The village of Matsqui was inundated during the flood of 1948. Photo courtesy The Reach/P1699

PHOTOS & STORY: Matsqui flood remembered, 70 years later

Houses were submerged by eight feet of water in 20th Century’s largest Fraser flood

Joe Lundgren heard the noise first: a loud rushing sound that seemed out of place, despite his proximity to the rising Fraser River.

It was around 7:40 a.m. on May 31, 1948, and Lundgren, who had been about to wrap up his eight-hour patrol of the Matsqui Dike, was walking near what is now the north end of Gladwin Road. As Matsqui pioneer Jack Hill would later tell it, Lundgren turned around to see and watched as “the dike just seemed to lift up and crumble to pieces.”

Soon, there was a 50-foot-wide gap, with water flowing at 12 miles an hour, according to High Water, a history of the flood published in 2006 by the Dairy Historical Society of B.C.

Within minutes, a siren was sounded in Matsqui Village, alerting residents of the need to flee their homes. The 20th century’s largest Fraser Valley flood had come to Abbotsford.

• • • • •

Seventy years after communities up and down the Fraser flooded, Lower Mainlanders are once again watching the river rise. Areas outside of the dikes are under evacuation up and down the valley, although there’s no indication yet that vast areas of prairie under protection are at threat.

Many dikes were upgraded following the 1948 flood, but they are still considered vulnerable if the river rises towards what was seen in 1894. And although floods of that magnitude are rare, and historically thought to occur once every 500 years, on average, experts note that there is close to a 20 per cent chance that such an event could occur in the next century. And that figure is likely to increase substantially due to climate change.

Given that context, it’s worth considering the Fraser Valley’s last major flood disaster.

• • • • •

Matsqui residents had been on edge before the siren sounded. Dikes had collapsed up and down the river and the army had already been called in.

Across the prairie, residents figured that if the dike did break, they’d get a couple inches, or a couple feet, of water and that they’d soon be back in their homes.

In Matsqui village, the family of 12-year-old Gerry Adams placed a piano on bricks with the hope of raising it far enough off the ground. Many other prairie residents did likewise.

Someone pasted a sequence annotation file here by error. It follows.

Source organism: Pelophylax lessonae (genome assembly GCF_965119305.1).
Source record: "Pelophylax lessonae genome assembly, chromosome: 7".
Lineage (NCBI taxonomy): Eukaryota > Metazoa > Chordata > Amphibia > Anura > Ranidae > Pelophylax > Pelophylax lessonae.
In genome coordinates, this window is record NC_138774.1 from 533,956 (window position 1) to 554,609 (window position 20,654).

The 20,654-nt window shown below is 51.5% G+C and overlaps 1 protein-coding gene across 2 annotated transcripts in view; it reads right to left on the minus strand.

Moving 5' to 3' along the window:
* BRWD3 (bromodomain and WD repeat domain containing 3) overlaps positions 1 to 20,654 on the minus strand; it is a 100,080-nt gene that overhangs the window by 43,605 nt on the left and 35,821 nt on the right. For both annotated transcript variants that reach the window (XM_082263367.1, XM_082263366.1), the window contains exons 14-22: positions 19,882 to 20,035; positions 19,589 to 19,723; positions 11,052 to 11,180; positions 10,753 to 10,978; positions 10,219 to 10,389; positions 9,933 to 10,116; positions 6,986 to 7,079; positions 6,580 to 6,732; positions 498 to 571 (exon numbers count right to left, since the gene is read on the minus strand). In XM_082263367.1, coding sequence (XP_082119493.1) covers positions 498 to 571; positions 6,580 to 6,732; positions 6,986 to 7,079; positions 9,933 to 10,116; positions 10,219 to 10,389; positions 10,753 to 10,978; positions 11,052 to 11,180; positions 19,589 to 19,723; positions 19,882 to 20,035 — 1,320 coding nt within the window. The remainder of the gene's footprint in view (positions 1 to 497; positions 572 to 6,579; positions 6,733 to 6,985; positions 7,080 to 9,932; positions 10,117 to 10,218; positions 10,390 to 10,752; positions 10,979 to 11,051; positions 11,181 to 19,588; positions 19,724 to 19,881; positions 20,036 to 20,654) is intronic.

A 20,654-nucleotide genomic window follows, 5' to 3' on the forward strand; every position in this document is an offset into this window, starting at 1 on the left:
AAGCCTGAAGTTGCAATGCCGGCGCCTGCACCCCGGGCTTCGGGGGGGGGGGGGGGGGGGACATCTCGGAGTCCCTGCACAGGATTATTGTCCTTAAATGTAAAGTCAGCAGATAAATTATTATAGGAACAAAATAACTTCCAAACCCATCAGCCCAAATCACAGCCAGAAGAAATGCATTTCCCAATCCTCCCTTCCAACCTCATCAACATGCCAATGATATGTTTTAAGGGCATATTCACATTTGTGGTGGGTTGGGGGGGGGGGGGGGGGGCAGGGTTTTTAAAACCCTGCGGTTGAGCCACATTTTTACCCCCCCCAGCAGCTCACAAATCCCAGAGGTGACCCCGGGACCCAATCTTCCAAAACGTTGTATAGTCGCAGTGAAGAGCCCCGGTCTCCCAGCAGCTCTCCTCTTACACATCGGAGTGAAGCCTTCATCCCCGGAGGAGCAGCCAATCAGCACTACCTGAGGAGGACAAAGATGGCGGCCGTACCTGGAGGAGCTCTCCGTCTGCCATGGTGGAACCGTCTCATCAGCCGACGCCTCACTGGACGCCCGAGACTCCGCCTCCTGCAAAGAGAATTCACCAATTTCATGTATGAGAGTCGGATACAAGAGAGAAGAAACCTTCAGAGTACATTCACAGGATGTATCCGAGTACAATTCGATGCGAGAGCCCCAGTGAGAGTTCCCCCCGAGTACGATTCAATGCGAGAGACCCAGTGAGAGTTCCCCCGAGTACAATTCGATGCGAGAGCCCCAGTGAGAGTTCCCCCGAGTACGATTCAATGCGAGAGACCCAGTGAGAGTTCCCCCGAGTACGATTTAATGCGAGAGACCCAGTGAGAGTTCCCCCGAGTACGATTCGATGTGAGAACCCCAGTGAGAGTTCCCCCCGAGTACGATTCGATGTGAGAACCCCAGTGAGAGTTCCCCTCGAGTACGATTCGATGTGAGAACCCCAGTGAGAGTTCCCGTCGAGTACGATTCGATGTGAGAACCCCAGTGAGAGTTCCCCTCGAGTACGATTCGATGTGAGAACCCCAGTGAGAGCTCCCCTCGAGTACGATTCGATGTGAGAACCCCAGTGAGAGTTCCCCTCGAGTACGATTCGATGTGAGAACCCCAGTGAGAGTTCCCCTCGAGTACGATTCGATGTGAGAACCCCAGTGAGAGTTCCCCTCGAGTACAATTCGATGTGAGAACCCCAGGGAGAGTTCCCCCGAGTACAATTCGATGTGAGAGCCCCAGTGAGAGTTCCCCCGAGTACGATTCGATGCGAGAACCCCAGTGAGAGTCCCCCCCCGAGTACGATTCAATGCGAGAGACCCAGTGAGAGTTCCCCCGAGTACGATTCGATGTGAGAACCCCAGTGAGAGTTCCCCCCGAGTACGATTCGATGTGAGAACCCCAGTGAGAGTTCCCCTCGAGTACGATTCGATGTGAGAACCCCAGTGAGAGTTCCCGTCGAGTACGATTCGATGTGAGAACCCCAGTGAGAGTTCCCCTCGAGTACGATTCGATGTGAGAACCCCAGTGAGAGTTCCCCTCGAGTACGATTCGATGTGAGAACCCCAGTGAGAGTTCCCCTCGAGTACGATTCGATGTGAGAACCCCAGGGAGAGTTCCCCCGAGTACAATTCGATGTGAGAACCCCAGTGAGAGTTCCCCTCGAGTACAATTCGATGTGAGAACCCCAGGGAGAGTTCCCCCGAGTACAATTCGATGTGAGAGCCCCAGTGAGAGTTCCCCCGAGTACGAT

The dike broke dramatically, but Matsqui was not suddenly inundated. Instead, the water took a circuitous route, which gave residents plenty of time to escape.

Frank Keis was 16 and had found himself in charge of the family farm on Townshipline Road following the recent death of his father.

When Matsqui began to flood, Keis eyed a neighbour’s hill as a place of refuge for his cows during the high water.

“We decided we’re just going to chase the cattle up the hill,” Keis recalled recently. As for the house, Keis, too, stacked valuables on bricks.

The water came slowly, taking a day to inundate Matsqui Village. But it kept coming, and coming. And when it began to leave, it did so slowly. It took six weeks for the Fraser to fully recede from the prairie.

It became clear that Keis’ cattle couldn’t stay on their isolated hillside above a sea of water. The Red Cross assisted in hacking a trail through thick bush to allow the cattle to be evacuated out of the area. Other farmers used rafts to rescue their animals.

While many went to stay with loved ones, hundreds of evacuees were housed at Abbotsford Airport. They were joined by nearly as many cows, and there are stories of cattle having to be herded off the runways when a plane wanted to land.

• • • • •

With the floodwaters not receding, Keis, Adams and other residents used boats to visit their homes, and see what – if anything – could be rescued.

Residents found items placed on bricks were now fully submerged by water eight feet deep.

Adams found a similar situation when his father piloted a boat into Matsqui Village.

“We saw devastation,” he recalled this week. “Our house in the village was four and a half feet off the ground. There was four and a half feet of water in the house.”

The keys of the family piano floated in the water.

It took six weeks for the waters to recede. When they did, the Fraser left behind a thick layer of silt. Hundreds of homes had floated off their foundations and moved elsewhere, and the wood in the homes was all warped.

In the bedroom of Adams’ sister, a dead catfish lay on a windowsill.

The disaster also imposed a financial strain on many residents. Adams’ father had been a milk hauler, but with many of the Fraser Valley dairy cows scattered, he had found his revenue slashed. So he took up a second job at a berry plant to make ends meet.

“I think back now, and I never realized what they must have felt,” Adams said.

• • • • •

One person died in the disaster – a man wearing waders dove into the water to rescue his companion, who had fallen. He managed to save her but lost his own life.

Recovery took time. The government provided assistance to help clean and repair the damage caused, both in homes and on farms. But the visible marks of the flood lingered for years.